This is going to be one of those posts.
I’ve got a fascinating topic and a lot of ideas about the topic, but no clear conclusion.
So I’ll just throw all my ideas out there, and maybe a conclusion will emerge. Or, maybe you guys will be smarter than me, and we’ll come up with something cool in the comments! At the very least, I plan to get you thinking.
Read on to find out why hope makes you swim longer, why playing the lottery is worth it (for those who play it), and why false hope might not be so false after all.
Hope makes you swim 50% longer… at least if you’re a mouse
A team of scientists did a fascinating experiment with mice. They tried testing the effect of hope.
Sounds tricky? You bet. But here’s how they managed:
The scientists separated the mice into two groups. Then they put the mice, one by one, into a tank of water with some milk in it (to make it opaque).
In one group, there was an island in the water which the mice eventually found, and could stand on to stop themselves from drowning.
In the other group, there was no island. No matter how much the mice swam, they could do nothing but slowly run out of strength and slide underwater.
At which point the scientists caught them. Tired, but safe, they let the mice rest.
Then, the next day, they did the second phase of the experiment. This time, all of the mice were put in a tank with no island, so no matter how much they swam, they would eventually drown (if the scientists didn’t fish them out).
The scientists measured how long the mice would swim.
The results? Mice from the first group swam on average for 50% longer.
The mice had a past experience of finding an island, which gave them hope. This simple thing gave them strength to swim for 50% longer than the other group of mice.
How’s that for “hope gives you strength”?
Why lottery is worth playing (for the people who play it)
Every now and then, I hear smug geeky people saying “Hah, look at those silly poor people playing lottery. Don’t they understand statistics? They get a negative net return on each lottery ticket bought!”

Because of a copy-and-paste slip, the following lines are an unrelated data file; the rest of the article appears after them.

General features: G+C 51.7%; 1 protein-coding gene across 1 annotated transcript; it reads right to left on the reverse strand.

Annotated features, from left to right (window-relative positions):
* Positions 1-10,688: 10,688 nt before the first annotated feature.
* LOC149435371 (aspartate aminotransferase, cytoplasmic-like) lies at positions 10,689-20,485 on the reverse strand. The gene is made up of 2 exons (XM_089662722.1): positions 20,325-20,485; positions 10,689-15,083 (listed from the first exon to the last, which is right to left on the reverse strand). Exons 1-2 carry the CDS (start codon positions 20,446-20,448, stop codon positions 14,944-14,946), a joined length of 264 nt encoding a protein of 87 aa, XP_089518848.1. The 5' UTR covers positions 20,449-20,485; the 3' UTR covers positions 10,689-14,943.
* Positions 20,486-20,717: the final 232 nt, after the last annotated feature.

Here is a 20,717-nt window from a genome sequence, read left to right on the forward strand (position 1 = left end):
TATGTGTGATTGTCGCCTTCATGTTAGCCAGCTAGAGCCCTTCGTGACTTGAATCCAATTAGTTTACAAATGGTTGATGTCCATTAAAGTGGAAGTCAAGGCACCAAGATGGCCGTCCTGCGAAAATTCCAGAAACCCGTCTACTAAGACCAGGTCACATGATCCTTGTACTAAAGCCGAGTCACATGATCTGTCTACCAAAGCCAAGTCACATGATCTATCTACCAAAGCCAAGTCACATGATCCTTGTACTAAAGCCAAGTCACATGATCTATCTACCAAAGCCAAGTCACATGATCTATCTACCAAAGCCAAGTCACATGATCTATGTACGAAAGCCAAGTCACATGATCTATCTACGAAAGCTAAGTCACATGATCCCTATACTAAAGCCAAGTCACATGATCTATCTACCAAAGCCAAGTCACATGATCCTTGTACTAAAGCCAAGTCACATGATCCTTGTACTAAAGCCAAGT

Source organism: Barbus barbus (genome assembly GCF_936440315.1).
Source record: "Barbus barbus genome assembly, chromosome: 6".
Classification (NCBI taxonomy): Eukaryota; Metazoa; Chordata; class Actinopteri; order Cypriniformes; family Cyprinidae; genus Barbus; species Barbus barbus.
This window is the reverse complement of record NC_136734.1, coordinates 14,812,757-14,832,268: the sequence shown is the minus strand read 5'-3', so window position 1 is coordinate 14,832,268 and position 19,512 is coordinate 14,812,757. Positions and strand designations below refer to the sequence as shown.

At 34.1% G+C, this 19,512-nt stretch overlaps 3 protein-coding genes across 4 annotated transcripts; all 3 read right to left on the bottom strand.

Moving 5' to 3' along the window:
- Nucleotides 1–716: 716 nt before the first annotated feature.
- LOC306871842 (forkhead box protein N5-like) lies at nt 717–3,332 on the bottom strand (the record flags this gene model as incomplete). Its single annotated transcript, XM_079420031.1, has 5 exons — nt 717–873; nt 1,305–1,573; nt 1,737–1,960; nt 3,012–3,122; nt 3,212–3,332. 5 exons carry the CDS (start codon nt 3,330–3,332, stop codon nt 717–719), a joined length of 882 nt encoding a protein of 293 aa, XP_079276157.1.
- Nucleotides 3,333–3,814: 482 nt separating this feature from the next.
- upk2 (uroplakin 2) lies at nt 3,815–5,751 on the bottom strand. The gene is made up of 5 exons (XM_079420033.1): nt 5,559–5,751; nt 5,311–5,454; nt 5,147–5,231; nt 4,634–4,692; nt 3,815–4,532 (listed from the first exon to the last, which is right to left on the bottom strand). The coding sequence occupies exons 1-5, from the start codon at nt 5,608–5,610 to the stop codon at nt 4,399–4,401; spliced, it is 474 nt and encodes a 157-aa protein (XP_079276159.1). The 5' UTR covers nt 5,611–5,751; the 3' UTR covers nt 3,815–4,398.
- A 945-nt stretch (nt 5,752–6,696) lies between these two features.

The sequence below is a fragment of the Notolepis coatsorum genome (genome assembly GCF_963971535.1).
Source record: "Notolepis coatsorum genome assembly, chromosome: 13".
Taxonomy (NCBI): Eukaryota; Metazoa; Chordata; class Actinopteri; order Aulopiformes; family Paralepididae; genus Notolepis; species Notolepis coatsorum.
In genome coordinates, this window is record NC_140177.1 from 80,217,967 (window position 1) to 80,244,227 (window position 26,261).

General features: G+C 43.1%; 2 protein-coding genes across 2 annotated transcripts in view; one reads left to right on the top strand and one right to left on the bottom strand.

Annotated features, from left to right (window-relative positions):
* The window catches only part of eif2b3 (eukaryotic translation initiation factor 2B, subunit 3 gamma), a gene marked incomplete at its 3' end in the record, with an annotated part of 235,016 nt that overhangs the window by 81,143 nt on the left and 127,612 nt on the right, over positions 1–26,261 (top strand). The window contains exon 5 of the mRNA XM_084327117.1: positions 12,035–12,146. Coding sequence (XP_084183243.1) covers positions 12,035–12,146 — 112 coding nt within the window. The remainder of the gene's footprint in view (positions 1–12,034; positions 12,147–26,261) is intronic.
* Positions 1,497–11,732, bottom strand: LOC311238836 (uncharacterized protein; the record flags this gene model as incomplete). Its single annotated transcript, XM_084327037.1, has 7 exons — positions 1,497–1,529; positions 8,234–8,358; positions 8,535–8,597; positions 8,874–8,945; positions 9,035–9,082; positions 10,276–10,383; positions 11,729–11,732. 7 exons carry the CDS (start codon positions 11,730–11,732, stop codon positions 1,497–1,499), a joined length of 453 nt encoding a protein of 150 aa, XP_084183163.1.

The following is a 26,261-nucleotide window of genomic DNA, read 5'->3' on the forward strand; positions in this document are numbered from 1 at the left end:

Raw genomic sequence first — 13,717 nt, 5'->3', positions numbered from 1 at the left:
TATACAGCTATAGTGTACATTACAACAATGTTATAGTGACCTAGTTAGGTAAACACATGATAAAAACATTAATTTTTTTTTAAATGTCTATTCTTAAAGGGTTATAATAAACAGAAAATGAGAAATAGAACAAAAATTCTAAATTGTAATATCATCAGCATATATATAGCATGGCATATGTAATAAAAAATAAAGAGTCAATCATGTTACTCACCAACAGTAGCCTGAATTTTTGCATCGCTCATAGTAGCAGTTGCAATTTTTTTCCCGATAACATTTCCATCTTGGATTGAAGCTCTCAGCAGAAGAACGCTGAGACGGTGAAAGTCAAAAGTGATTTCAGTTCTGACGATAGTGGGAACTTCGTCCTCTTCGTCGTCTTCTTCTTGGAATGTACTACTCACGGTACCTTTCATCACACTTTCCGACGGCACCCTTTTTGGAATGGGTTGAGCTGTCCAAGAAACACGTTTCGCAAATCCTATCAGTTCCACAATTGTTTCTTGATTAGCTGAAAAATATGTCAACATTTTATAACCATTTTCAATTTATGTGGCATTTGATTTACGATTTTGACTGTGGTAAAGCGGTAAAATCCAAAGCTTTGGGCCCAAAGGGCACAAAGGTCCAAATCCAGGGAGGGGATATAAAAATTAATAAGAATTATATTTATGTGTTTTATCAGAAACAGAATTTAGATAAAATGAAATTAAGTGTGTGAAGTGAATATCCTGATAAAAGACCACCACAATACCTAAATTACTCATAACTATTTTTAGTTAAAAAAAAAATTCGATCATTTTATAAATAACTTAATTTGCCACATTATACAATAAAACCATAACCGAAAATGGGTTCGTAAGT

At which point I inwardly laugh at those geeks.
It’s not the poor people who miss the point. It’s the geeks who completely miss the point of lottery.
You see, the lottery doesn’t sell money. Really.
Lottery sells hope.
By buying a ticket, the people get to fantasize about what they would do if they won. How their life would get completely turned around, they could relax and afford luxuries and stop worrying about bills and get recognition and power.
The reason you see a lot more poor people than rich people playing the lottery is not because they’re worse at statistics. It’s because the hope of winning the lottery is a stronger emotional incentive for them.
Often, it’s their only hope of getting out of a rut, getting rid of that annoying 9-5 job they need to keep their family clothed and fed. They see no other way out.
And so they play lottery. Because it gives them hope. It gives them strength.
In the same way the hopeful rats swam 50% longer, these people play lottery, and that lets them keep working at their job day after day without going crazy.
Why I like religion (even though I’m an atheist)
I’ll be honest here. I’ve tried re-writing this section 3 times already, but I’m never really happy with what I’ve got. So instead, I’ll leave the religion-hope link up for discussion.
A few small points:
- I’m an atheist
- I’m totally cool with people who believe in God, as long as they don’t try to push their beliefs on me
- I believe religion is very useful for some people, and hope plays an important role. But I can’t quite get my head around it.
If you believe in God and have any thoughts on the link between religion and hope, please share them in the comments.
Is false hope evil or good?
Now we’re crossing some ethical boundaries. Is hope good even when it’s false?
For example, imagine the lottery didn’t actually produce any winners. All those people “winning the lottery” were just hired actors.
Would it matter?
After all, it would still have exactly the same effect on 999,999 people out of a million. It would give them hope, which is what lottery is all about.
Or imagine a doctor tells you there’s still hope to fight that cancer, even though he’s 99% sure you’ll be dead in a few months. Is that ethical?
If it improves the quality of your remaining life, is it a good thing?
I’ll give you my answer (which can be different from your answer) in a slightly roundabout way.
In the book Brave New World, there’s the character of world controller Mustapha Mond. Near the end, he explains to the main characters that in the past he was a scientist, always looking for the truth. But then he was offered a job in the upper administration of the world… and decided to take that instead, to work towards the greatest happiness for the greatest number of people, even though he had to sacrifice the truth for that.
In other words, he valued happiness above truth.
That’s something we life coaches work with – people’s core values. Each individual’s values will be different, and they’re all exactly right for them.
And I believe your answer to the doctor question depends on your values. Do you value happiness higher than truth, or the other way around?
What do you think of hope?
As you can see, I don’t have any clear conclusion to this post.
Think of it as an invitation for discussion. What do you think of the topics I covered here? What else do you associate with hope that I completely missed out?
Any thoughts are much appreciated!
(image courtesy of DieselDemon)